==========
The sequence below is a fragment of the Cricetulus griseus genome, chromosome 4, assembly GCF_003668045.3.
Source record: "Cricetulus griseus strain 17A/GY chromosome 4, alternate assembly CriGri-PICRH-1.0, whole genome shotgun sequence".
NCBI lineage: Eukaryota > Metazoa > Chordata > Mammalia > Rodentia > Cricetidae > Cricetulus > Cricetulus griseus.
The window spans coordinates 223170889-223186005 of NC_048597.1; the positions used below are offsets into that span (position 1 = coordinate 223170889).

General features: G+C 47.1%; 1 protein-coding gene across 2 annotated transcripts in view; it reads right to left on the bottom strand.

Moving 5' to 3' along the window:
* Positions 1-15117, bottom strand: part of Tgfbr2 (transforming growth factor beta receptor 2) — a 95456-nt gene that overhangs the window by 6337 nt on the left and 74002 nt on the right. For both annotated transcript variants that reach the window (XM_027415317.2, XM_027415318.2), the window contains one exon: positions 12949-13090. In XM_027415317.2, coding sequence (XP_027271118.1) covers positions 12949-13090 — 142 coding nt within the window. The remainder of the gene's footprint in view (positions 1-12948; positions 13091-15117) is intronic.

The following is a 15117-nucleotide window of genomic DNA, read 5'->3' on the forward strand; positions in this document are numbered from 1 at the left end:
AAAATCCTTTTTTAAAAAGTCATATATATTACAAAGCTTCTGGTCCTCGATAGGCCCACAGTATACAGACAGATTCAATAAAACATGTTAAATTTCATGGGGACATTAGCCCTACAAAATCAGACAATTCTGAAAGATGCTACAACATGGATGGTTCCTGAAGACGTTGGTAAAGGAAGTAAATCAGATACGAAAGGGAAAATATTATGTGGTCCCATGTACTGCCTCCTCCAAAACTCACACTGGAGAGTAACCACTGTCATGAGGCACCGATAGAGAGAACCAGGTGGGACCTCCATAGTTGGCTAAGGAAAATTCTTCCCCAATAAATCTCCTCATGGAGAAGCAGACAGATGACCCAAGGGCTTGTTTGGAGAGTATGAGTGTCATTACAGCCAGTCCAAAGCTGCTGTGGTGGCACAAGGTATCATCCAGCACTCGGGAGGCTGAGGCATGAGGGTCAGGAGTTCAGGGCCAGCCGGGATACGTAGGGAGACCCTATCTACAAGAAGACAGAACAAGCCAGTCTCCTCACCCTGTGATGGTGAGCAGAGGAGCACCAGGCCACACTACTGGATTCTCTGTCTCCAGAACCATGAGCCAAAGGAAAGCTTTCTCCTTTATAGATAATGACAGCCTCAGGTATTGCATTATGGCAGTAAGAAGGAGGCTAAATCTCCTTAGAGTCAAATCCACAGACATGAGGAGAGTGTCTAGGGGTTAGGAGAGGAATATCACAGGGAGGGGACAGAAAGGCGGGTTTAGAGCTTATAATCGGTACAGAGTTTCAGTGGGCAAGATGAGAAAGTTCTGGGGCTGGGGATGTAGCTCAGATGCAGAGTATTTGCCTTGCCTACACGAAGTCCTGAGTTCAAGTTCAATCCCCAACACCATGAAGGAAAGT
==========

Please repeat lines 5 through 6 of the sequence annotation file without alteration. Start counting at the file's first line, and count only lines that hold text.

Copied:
General features: G+C 47.1%; 1 protein-coding gene across 2 annotated transcripts in view; it reads right to left on the bottom strand.

Moving 5' to 3' along the window: